Analysis of Replacement Cycling Attacks Risks on L2s (beyond LN)

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Antoine Riard

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May 23, 2024, 12:09:25 AMMay 23
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Hi,

Following up on detailing more the non-lightning bitcoin use-cases affected by replacement cycling attacks, mostly under the denial-of-service angle (cf. "All your mempool are belong to us" - bitcoin-dev 2023).

Excerpt from the original public disclosure:

>From my understanding the following list of Bitcoin protocols and
> applications could be affected by new denial-of-service vectors under some
> level of network mempools congestion. Neither tests or advanced review of
> specifications (when available) has been conducted for each of them:
> - on-chain DLCs
> - coinjoins
> - payjoins
> - wallets with time-sensitive paths
> - peerswap and submarine swaps
> - batch payouts
> - transaction "accelerators"
>
> Inviting their developers, maintainers and operators to investigate how
> replacement cycling attacks might disrupt their in-mempool chain of
> transactions, or fee-bumping flows at the shortest delay.

Also, this post intends to provide the lineaments of a common template to be useful in case of future cross-layer security issues arising in the bitcoin ecosystem. Such template to be leveraged by any skilled folk involved in the resolution of a cross-layer security-issue handling process.

(To be understood: without the necessary tangible involvement of the present author post, there is a sufficient number of other folks in this ecosystem with the skillset and _the guts_ to conduct such  process in a reasonable fashion in the future).

## Replacement Cycling Attack (a quick reminder)

The attacker goal of a replacement cycling attack is to delay the confirmation of a HTLC-timeout on an outgoing link of a routing node, sufficiently to enable an off-chain double-spend of a HTLC-preimage on an incoming link.

The attack scenario works in the following ways:
- Assume the Mallory - Alice - Mallet channel topology
- Mallory forwards a HTLC of 1 BTC to Mallet by the intermediary of Alice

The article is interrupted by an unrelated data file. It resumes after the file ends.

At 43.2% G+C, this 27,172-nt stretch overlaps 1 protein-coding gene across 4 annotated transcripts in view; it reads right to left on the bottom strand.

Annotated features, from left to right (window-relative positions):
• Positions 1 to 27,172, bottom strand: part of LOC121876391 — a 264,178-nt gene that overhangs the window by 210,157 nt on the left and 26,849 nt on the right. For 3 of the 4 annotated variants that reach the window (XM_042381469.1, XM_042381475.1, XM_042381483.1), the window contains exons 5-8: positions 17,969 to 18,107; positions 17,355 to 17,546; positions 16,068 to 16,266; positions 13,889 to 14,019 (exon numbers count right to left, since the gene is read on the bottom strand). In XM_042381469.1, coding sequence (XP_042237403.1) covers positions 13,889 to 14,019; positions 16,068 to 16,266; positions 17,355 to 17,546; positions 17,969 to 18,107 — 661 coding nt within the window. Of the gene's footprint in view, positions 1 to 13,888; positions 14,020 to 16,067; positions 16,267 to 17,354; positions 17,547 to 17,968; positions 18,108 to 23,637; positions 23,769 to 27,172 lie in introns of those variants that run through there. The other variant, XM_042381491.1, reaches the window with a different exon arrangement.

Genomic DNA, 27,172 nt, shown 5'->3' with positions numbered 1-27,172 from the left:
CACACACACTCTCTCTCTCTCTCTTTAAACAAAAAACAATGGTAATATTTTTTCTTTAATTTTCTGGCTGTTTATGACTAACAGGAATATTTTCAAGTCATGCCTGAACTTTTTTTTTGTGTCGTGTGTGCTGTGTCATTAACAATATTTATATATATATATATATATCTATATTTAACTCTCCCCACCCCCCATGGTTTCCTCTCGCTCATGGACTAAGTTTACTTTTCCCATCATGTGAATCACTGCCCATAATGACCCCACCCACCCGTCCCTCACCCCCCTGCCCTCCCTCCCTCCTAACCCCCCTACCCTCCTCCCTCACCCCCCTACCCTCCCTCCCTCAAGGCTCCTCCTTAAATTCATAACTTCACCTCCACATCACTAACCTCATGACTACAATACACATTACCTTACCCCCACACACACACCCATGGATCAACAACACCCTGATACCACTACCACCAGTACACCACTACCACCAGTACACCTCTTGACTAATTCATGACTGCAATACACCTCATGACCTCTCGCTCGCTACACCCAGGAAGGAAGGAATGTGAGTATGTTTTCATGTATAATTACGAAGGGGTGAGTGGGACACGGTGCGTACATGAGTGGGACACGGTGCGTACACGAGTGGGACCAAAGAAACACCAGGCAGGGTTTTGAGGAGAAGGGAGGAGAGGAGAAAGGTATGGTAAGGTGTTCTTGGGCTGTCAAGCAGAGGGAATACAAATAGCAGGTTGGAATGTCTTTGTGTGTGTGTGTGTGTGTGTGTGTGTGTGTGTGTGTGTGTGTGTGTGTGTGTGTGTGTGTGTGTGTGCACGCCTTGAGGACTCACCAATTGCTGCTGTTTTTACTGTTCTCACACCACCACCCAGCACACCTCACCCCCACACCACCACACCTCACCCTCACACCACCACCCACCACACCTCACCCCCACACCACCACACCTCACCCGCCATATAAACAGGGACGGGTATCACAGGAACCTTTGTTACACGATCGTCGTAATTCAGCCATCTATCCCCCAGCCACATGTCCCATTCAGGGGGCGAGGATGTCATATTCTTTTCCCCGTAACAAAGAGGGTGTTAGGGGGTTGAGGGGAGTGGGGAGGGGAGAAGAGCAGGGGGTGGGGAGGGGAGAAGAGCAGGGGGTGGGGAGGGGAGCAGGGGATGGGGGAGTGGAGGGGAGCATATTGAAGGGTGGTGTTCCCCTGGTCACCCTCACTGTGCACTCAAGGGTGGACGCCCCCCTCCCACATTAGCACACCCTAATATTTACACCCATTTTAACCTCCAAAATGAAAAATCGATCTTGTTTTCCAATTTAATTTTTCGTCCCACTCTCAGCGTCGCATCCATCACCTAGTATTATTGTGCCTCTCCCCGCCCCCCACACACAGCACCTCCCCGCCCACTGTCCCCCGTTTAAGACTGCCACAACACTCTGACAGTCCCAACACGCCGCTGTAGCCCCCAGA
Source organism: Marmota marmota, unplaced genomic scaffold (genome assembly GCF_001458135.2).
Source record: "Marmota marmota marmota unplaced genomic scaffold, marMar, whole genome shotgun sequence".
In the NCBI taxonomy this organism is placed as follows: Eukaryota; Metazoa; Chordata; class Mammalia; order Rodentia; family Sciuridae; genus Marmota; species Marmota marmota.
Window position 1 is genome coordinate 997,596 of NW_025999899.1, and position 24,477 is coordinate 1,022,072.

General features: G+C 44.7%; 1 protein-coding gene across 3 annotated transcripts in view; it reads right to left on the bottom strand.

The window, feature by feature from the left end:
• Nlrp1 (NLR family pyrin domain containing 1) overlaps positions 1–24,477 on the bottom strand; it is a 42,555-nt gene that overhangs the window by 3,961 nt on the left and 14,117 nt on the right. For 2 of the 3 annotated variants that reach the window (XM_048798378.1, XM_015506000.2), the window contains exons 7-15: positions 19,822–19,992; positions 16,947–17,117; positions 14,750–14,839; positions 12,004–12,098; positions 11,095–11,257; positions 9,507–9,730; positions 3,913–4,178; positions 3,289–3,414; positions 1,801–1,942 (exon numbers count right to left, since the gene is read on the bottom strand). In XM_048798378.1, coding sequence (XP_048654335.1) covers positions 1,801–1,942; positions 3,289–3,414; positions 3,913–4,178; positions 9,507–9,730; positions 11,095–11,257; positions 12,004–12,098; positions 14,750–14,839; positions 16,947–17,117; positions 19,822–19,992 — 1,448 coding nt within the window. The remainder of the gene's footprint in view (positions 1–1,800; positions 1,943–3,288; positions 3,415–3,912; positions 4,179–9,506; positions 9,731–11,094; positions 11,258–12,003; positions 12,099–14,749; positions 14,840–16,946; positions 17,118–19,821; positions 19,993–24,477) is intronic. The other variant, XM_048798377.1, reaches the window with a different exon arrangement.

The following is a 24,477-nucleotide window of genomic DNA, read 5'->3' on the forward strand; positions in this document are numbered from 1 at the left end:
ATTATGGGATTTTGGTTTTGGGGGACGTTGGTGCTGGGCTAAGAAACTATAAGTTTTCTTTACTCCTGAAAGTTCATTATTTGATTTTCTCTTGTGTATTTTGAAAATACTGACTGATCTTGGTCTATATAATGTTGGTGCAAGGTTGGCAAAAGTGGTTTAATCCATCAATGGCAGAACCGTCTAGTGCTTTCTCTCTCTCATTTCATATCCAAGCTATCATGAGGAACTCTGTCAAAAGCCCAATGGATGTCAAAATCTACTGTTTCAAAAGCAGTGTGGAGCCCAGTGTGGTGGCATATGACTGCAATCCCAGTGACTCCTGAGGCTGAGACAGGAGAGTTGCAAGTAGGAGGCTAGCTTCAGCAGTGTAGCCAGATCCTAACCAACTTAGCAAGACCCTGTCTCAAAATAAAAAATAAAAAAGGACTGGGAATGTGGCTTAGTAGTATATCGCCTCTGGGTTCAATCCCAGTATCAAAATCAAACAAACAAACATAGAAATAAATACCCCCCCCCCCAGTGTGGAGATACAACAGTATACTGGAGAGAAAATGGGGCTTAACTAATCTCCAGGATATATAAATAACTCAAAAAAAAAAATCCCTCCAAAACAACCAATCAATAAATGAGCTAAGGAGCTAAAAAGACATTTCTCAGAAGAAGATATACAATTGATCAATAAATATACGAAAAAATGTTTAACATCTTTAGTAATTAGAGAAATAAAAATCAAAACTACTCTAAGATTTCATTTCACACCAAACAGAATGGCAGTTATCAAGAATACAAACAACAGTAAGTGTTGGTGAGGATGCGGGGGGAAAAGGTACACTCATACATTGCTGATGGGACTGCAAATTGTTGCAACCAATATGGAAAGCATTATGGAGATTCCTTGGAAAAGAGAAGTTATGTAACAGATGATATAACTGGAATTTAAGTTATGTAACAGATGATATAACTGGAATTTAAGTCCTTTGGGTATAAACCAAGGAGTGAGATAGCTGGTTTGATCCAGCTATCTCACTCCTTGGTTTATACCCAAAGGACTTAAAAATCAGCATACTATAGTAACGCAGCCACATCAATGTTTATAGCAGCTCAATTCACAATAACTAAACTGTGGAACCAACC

- This HTLC expires at chain tip + 100 outgoing link, chain tip + 140 incoming link (Alice Pov)
- Mallet receives the HTLC on the Alice-Mallet links and does not settle it
- At chain tip + 100, Alice broadcasts commitment tx + HTLC-timeout tx
- Mallet replaces Alice's HTLC-timeout tx with a HTLC-preimage tx
- Mallet then replaces HTLC-preimage with a conflicting double-spend
- Mallet repeats this trick until chain tip reaches tip + 140
- When chain tip + 140, Mallory broadcasts HTLC-timeout to double-spend  incoming link
- In parallel, Mallet broadcasts a HTLC-preimage to double-spend the forwarding link

This is a rough summary of one of the simplest scenario, for further details refers back to the original public disclosure, already cf. above.

## Conditions of Attacks Exploitation

From my understanding, protocols and applications with a subset of the following characteristics can be affected by a replacement cycling attack.

a) Shared-UTXO spendings. Two or more distinct users each owns at least a spending path in a redeem script encumbering a single coin.

b) Join-UTXO spendings. Two or more distinct users each contributes a coin spend or destination outputs to a common transaction. Each user can commit more than one coin to the common transaction.

c) Pre-signed transactions. The group of users is pre-signing a chain of transactions to execute the protocol steps during an interactive phase. After this phase, any user can broadcast the transaction at any time, without further interactivity.

d) Absolute / Relative Timelocks. The set of pre-signed transactiosn might be encumbered by relative (nSequence) or absolute timelocks (nLockTime).

If you combine b) + c) you have things like coinjoins. If you combine a) + c) + d) you have things like lightning. Usually, the first class of things have been designated as a multi-party application, the second class of things a contracting protocol (e.g on the effects of mempool policy changes).

This distinction mostly matters in term of security models. All of them sounds to present some vector of transaction or package malleability.

## Time-value Denial-of-Service Risks

Leveraging transaction-relay and mempools mechanism to trigger a time-value denial-of-service in a target application or protocol phase has already been considered many times in the past.

E.g reaching hypothetical replacement limits to DoS payment channels participants (cf. "Anti DoS for tx replacement" - bitcoin-dev 2013) or DoSing a multi-party transaction by opt-ing out from replacement with a double-spend (cf. "On Mempool Funny Games against Multi-Party Funded Transactions" - lightning-dev 2021).